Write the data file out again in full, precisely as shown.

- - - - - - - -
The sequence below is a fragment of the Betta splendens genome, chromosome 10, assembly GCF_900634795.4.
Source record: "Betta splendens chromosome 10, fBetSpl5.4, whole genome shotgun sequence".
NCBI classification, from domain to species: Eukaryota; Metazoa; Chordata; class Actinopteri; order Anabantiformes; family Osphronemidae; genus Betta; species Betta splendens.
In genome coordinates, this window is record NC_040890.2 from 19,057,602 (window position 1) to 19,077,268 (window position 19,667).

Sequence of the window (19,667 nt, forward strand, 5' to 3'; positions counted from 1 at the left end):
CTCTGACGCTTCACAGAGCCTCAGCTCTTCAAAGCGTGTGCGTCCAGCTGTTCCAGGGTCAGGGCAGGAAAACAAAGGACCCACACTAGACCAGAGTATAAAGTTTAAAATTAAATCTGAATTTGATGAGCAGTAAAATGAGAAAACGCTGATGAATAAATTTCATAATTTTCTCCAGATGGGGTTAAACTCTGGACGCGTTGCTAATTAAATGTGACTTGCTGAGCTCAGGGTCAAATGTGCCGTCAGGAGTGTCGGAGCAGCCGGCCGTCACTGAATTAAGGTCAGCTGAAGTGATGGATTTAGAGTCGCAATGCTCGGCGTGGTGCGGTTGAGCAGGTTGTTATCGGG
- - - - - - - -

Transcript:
The sequence below is a fragment of the Betta splendens genome, chromosome 10, assembly GCF_900634795.4.
Source record: "Betta splendens chromosome 10, fBetSpl5.4, whole genome shotgun sequence".
NCBI classification, from domain to species: Eukaryota; Metazoa; Chordata; class Actinopteri; order Anabantiformes; family Osphronemidae; genus Betta; species Betta splendens.
In genome coordinates, this window is record NC_040890.2 from 19,057,602 (window position 1) to 19,077,268 (window position 19,667).

Sequence of the window (19,667 nt, forward strand, 5' to 3'; positions counted from 1 at the left end):
CTCTGACGCTTCACAGAGCCTCAGCTCTTCAAAGCGTGTGCGTCCAGCTGTTCCAGGGTCAGGGCAGGAAAACAAAGGACCCACACTAGACCAGAGTATAAAGTTTAAAATTAAATCTGAATTTGATGAGCAGTAAAATGAGAAAACGCTGATGAATAAATTTCATAATTTTCTCCAGATGGGGTTAAACTCTGGACGCGTTGCTAATTAAATGTGACTTGCTGAGCTCAGGGTCAAATGTGCCGTCAGGAGTGTCGGAGCAGCCGGCCGTCACTGAATTAAGGTCAGCTGAAGTGATGGATTTAGAGTCGCAATGCTCGGCGTGGTGCGGTTGAGCAGGTTGTTATCGGG